Postgraduate study can provide a great opportunity to further develop your knowledge and skills within your area of interest. It can also prepare you to enter the employment market with additional knowledge and expertise. With a wide range of options available, you can choose between taught or research-based postgraduate study, and some programmes also offer practical placements in addition to academic experience.
Deciding to pursue postgraduate study
Postgraduate study can enable you to build on your existing skills and knowledge, or it can help you to redirect your career path. Students wishing to change their career path can choose to study a conversion course, which is a postgraduate degree designed to prepare students from different academic backgrounds for a new career in a wide range of areas such as law, psychology, finance or fintech, to name a few.
Whilst postgraduate study brings a lot of benefits, it is important to think about your motivation for further study, and to decide if you are prepared to commit the time and funding, before making a decision. Some programmes may require you to undertake studies for 1 to 2 years (masters) or up to 4 years (PhD). When researching postgraduate programmes, think about how you feel this would benefit you. Define what you hope to achieve as a result of doing further study, and then investigate whether the course(s) you are considering are likely to lead you there. There will often be some alumni profiles on course pages, but don’t limit yourself to that information. Use LinkedIn to find people who have studied the course(s) and look at their career paths before and after the course – did it lead them to where you want to go? What was their background before the course? Where are they working now? This type of research can be very helpful in deciding what route to take to reach your own career goals.
If you’re not yet sure what you would like to do in the future, it might not be the best idea to do postgraduate study simply to delay career decision-making. For support in planning your next steps, see Career Planning and book an 'Recent Graduate' appointment with your Careers Consultant via MyCareer.
Choosing a postgraduate study option
Some factors to take into account when choosing where to undertake postgraduate study include:
- Course content
- Interest in the subject
- Likelihood of the course leading to desired career outcomes
- Prestige of the institution
- Reputation of the course
- Research track record of your supervisor (for postgraduate research)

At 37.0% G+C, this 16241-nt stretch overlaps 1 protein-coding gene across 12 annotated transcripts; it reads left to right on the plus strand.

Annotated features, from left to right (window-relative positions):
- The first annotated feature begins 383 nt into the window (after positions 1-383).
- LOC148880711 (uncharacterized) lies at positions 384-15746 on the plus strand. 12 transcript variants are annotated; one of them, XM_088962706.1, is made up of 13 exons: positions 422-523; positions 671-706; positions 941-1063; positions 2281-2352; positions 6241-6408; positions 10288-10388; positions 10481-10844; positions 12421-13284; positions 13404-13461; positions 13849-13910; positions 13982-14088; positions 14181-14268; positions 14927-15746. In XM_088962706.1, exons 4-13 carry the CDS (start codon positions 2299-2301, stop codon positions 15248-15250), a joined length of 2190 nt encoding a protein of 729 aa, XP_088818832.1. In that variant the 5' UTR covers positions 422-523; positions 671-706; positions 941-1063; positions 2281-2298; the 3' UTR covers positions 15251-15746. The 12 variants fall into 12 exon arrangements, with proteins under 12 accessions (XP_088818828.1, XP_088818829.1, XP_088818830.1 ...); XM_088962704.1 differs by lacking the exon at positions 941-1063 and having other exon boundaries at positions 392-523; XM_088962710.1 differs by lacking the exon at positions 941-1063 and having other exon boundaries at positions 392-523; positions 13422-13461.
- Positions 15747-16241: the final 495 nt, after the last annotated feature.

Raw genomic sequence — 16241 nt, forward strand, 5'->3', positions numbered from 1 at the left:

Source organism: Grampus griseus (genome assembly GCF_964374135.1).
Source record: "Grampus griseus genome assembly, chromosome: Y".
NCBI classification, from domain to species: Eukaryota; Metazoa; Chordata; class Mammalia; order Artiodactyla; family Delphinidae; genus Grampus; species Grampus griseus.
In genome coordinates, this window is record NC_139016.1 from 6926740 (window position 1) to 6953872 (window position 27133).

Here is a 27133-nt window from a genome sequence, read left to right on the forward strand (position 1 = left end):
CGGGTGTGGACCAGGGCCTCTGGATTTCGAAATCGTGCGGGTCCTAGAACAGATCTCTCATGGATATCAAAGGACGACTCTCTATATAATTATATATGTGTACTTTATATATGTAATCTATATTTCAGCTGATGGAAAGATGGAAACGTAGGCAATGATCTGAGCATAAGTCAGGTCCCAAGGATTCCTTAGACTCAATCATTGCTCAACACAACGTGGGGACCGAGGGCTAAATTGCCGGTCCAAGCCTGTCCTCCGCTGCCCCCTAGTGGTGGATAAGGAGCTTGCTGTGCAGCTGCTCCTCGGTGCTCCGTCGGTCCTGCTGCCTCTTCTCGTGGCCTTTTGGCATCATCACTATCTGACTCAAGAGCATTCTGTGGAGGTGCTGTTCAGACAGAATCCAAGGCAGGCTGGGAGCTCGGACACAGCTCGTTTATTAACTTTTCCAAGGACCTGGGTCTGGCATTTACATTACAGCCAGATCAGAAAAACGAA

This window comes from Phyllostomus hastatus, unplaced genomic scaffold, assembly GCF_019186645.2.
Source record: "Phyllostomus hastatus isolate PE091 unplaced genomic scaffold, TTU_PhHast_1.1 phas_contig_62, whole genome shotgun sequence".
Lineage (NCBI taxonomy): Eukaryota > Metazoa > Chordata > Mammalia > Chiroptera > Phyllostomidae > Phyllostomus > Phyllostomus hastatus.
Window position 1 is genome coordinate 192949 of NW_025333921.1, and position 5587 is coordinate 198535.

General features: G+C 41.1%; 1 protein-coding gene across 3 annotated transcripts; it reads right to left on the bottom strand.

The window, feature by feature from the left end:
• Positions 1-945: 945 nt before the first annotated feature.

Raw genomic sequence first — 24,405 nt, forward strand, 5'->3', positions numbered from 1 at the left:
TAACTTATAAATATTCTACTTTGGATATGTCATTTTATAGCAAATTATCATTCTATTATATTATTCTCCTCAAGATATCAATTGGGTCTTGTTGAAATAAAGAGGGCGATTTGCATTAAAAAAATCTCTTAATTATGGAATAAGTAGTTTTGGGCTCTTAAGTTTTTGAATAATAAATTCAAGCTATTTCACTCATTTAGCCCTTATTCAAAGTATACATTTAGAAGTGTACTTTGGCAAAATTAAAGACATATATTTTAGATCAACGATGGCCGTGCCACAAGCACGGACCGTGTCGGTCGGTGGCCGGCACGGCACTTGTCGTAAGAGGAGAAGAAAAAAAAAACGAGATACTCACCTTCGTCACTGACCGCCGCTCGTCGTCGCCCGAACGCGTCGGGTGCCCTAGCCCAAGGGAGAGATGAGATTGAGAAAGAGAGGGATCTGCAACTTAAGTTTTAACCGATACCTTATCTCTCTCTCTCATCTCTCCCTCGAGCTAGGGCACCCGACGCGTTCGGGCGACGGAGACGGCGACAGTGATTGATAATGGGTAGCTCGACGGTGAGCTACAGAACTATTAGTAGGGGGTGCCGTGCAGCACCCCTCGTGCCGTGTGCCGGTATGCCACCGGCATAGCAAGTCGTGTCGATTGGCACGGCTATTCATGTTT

- Language requirements
Types of postgraduate course
- These may help you to move into something more vocational
- The subject area may be different to that studied in your first degree
- Sometimes it is possible to convert into a masters on completion of the diploma through further study
- A degree is required, the quality of degree required will depend on the course entry requirements
- Taught programmes generally involve course work plus thesis, the average time to complete is 1-2 years
- May include placement experience
- Can be required for certain career paths or to convert into a new career direction
- Intensive self-directed research guided by a supervisor, and more independent approach towards learning compared to the taught option
- It takes less time and is less demanding than a PhD
- An original contribution to knowledge
- It takes several years to research and write a doctoral thesis
- A very good quality degree, i.e. first class or upper second class honours, is usually needed
Financing postgraduate study
- Postgraduate Diploma and Masters you may have to pay in full out of your own funds.
- PhD: universities may have funds (studentships, scholarships) to attract the best students. Funding can come from national governments, funding agencies and from within universities. See our list of funding opportunities to find out more.
- Note: 1/3 postgraduate students are funded by parents initially
Some postgraduate courses require you to complete an admissions test, either online or in-person. They are used by course selectors to assess how well a candidate’s attributes match those required to do well on the course (and future career in this area). Your admissions test score is taken into account, along with other important factors such as your academic record, personal statement and academic references.
Overview of common postgraduate admissions tests:
The Graduate Record Exam (GRE) is typically used for selection to university postgraduate programmes in the US, Canada and Australia, as well as Business School masters programmes and other postgraduate programmes in other countries including Ireland and the UK. The GRE General Test measures your verbal reasoning, quantitative reasoning, critical thinking and analytical writing skills and is relevant to a range of graduate programmes. There are also some GRE Subject Tests, which measure your knowledge in a particular field of study e.g. Chemistry.
The exam has three sections in total:
- Analytical Writing – measures your ability to: